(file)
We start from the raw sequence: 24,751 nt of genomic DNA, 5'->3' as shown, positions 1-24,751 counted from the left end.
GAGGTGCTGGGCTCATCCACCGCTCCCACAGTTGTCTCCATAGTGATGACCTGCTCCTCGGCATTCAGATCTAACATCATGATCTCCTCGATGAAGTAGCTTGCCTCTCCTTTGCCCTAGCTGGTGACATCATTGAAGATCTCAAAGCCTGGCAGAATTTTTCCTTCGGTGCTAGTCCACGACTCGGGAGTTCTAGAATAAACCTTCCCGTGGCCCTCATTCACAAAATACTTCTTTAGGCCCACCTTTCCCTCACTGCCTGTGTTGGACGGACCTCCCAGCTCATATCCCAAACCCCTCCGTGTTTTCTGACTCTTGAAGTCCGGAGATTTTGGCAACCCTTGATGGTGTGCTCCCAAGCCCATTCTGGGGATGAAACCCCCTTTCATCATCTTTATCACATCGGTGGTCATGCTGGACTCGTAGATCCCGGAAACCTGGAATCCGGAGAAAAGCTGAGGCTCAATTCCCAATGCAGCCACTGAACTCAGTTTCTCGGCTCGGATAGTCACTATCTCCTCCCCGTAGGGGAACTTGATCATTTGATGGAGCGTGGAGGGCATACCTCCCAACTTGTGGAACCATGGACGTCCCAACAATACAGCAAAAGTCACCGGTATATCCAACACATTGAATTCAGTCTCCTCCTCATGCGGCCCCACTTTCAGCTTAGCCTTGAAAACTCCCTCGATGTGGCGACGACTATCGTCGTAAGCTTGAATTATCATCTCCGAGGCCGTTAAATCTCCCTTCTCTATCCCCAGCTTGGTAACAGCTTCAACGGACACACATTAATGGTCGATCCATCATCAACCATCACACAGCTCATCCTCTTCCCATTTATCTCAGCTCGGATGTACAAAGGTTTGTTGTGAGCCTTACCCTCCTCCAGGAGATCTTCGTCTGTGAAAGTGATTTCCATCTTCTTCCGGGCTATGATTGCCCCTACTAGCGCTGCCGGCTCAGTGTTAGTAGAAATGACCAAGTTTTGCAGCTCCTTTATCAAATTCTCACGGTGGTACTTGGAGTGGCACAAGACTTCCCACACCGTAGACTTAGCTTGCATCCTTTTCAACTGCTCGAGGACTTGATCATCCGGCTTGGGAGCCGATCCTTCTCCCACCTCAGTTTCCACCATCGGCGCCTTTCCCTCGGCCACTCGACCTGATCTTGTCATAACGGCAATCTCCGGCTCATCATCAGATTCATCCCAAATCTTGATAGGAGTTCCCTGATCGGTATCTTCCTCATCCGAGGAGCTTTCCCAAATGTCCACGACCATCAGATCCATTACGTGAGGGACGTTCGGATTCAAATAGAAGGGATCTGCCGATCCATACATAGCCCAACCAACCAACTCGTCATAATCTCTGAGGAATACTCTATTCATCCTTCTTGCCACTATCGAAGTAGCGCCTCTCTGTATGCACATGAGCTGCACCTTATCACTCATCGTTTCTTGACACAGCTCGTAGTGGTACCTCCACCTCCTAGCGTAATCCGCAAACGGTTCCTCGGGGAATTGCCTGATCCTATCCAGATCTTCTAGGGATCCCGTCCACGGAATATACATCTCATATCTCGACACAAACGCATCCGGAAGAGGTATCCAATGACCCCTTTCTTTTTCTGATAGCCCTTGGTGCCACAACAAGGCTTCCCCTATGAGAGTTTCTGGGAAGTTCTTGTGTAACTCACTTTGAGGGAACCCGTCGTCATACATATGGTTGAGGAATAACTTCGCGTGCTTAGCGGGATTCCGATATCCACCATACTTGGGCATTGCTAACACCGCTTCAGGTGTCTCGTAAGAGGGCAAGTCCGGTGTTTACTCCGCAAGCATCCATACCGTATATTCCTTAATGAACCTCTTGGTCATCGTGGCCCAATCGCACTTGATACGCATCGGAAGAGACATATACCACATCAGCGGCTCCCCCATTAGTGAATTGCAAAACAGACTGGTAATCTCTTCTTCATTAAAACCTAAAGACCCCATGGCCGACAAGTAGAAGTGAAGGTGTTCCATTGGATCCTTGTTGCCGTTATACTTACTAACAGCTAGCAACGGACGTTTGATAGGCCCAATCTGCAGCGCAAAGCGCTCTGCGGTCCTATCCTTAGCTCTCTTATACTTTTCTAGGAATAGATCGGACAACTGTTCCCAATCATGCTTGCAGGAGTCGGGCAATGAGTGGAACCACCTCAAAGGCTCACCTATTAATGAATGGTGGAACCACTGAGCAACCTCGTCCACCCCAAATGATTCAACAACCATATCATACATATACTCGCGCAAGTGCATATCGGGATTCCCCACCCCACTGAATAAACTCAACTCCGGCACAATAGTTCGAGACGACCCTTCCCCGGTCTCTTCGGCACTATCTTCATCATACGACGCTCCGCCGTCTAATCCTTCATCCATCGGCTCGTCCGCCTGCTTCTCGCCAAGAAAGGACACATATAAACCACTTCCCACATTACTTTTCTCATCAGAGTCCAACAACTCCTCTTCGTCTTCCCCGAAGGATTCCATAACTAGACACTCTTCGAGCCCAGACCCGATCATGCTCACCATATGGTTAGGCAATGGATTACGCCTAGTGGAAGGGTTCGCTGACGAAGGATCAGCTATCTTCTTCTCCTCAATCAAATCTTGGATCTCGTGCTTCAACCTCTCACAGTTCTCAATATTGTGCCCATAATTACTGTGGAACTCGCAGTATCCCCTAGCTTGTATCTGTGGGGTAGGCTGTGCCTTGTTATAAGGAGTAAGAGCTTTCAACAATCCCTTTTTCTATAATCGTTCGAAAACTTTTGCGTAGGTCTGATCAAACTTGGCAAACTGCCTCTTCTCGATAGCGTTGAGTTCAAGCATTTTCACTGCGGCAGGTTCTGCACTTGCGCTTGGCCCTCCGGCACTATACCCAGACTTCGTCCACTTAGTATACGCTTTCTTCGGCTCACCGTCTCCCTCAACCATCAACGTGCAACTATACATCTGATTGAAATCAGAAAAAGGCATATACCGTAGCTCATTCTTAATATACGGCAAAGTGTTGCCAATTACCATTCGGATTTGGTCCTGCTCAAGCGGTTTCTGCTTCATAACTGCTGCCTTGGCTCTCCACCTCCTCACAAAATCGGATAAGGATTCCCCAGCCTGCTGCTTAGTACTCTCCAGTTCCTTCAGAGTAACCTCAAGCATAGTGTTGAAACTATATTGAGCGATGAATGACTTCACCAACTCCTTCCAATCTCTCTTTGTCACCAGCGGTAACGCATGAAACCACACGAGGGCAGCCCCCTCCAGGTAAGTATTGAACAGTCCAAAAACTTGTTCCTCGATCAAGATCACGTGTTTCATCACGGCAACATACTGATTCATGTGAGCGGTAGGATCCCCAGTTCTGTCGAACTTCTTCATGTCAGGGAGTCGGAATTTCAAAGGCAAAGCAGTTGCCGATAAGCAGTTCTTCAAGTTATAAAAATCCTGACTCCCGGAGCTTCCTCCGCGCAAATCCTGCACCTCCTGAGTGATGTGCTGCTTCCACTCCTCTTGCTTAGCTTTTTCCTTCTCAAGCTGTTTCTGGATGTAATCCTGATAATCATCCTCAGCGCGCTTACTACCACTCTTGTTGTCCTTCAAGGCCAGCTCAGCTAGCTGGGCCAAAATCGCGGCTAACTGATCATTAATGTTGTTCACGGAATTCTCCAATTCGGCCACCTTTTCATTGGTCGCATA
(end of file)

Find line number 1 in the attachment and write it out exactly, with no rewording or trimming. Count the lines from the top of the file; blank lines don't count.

We start from the raw sequence: 24,751 nt of genomic DNA, 5'->3' as shown, positions 1-24,751 counted from the left end.